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Congressional hearing will likely spotlight how split Powell & Mnuchin are over pandemic lending


U.S. Treasury Secretary Steven Mnuchin and Federal Reserve Chair Jerome Powell appear together before a congressional panel on Tuesday in a hearing likely to highlight divisions over what more needs to be done in response to the COVID-19 pandemic.

With a vaccine on the horizon but coronavirus case rates surging and large parts of the economy still suffering, U.S. policymakers are divided over whether a full-on crisis response remains needed or whether further help should be more narrowly targeted to unemployed families and small business.

Congress itself has been deadlocked over how much more to do, even as millions of unemployed workers face the possible loss of unemployment insurance benefits later this month. While a vaccine may speed the recovery and job creation next year, getting there could be difficult if large numbers of families run out of cash following the flood of government support approved earlier this year.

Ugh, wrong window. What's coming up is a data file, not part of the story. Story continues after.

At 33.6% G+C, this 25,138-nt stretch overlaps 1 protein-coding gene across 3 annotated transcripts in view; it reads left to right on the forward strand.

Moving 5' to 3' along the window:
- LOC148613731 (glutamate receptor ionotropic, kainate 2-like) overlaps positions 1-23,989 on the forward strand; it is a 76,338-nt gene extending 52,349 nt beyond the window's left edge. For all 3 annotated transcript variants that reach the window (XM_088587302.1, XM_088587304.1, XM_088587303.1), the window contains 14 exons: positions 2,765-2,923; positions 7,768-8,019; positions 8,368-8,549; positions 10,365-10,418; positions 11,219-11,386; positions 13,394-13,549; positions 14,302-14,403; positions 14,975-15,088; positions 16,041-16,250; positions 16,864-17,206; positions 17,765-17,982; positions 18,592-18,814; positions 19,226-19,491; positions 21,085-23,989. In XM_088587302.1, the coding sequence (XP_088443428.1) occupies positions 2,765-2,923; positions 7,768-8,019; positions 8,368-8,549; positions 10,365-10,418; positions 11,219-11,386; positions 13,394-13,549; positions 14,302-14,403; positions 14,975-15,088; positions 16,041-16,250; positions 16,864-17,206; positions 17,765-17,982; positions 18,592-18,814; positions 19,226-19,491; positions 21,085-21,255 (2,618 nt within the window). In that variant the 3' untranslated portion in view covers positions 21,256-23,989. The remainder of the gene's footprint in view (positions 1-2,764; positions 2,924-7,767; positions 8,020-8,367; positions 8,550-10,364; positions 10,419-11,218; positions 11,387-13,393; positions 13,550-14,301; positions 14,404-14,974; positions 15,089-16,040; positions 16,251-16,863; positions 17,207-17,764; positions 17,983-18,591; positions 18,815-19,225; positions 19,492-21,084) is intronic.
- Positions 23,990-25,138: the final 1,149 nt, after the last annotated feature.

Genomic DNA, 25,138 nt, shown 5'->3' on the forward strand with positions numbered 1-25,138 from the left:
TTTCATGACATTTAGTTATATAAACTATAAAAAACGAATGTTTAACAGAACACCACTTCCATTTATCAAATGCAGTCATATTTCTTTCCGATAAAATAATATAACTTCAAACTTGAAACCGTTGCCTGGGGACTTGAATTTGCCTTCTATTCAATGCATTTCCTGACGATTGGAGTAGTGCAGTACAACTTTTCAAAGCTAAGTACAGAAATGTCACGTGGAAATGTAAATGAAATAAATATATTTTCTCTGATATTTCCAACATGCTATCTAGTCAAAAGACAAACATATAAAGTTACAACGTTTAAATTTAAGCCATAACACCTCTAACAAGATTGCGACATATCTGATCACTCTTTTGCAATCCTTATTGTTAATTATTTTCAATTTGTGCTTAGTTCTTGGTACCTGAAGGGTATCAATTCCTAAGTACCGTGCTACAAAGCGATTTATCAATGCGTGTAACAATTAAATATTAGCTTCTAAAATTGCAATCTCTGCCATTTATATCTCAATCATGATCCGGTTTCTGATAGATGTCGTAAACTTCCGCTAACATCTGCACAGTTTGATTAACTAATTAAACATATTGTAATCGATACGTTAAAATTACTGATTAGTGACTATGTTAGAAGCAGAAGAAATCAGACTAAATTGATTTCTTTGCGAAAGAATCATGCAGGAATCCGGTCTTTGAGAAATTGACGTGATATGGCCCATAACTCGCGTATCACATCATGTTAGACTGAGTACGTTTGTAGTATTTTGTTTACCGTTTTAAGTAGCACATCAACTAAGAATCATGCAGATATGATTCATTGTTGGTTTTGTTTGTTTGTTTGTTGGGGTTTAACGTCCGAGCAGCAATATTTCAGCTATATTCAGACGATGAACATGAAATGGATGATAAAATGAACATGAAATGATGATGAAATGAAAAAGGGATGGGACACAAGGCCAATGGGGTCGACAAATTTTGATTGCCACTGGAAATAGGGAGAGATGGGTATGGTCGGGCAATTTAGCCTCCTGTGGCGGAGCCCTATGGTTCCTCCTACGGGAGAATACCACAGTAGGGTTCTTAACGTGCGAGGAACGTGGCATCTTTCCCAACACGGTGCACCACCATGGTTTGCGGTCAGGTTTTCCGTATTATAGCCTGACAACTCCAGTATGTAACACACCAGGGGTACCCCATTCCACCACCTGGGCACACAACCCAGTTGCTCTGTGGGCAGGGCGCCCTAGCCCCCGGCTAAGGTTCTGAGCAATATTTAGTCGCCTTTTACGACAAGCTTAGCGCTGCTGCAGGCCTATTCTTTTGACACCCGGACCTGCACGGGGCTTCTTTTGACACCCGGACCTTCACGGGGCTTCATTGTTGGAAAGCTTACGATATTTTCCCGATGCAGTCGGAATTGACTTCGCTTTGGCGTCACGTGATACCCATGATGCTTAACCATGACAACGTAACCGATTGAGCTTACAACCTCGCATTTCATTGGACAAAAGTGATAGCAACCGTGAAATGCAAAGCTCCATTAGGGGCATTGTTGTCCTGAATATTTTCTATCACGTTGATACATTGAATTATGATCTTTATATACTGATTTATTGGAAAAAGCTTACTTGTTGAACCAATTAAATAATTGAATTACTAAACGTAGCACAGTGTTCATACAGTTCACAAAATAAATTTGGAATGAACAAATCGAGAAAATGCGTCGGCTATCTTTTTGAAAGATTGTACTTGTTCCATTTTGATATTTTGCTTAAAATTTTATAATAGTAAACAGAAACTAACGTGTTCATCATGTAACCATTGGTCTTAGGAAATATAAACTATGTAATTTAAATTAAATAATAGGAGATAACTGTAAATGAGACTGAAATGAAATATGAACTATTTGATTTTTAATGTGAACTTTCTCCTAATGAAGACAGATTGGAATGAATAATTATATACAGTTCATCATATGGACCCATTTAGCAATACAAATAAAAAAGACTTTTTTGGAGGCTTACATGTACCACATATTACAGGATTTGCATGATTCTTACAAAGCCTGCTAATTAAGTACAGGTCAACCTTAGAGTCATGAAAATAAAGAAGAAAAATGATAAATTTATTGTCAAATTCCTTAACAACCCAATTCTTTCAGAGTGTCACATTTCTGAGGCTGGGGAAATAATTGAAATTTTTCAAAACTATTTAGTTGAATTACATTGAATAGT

The issue has caused a rare public split between Mnuchin and Powell that is likely to be fleshed out at the hearing.

Mnuchin has told the Fed to shutter, as of Dec. 31, a series of emergency lending programs for small businesses and local government, and return any unused money to the Treasury.

Powell has said he would comply, but also that he would prefer the programs be extended until the recovery has progressed further and it is clearer how the health crisis will evolve.

Members of the Senate Banking Committee have split along largely partisan lines over the issue. Republicans have agreed with Mnuchin that some of the Fed’s crisis programs could be safely ended at this point and the money put to other uses; Democrats have argued Mnuchin is trying to narrow the choices available to Joe Biden and his nominee to succeed Mnuchin, former Fed chair Janet Yellen.

The hearing is the latest quarterly review of the implementation of the multitrillion-dollar CARES Act approved last spring to bolster the economy from the impact of the pandemic and a wave of business closures that flowed from it.

A House committee will hold a similar hearing on Wednesday.

(Reporting by Howard Schneider; Editing by Tom Brown)

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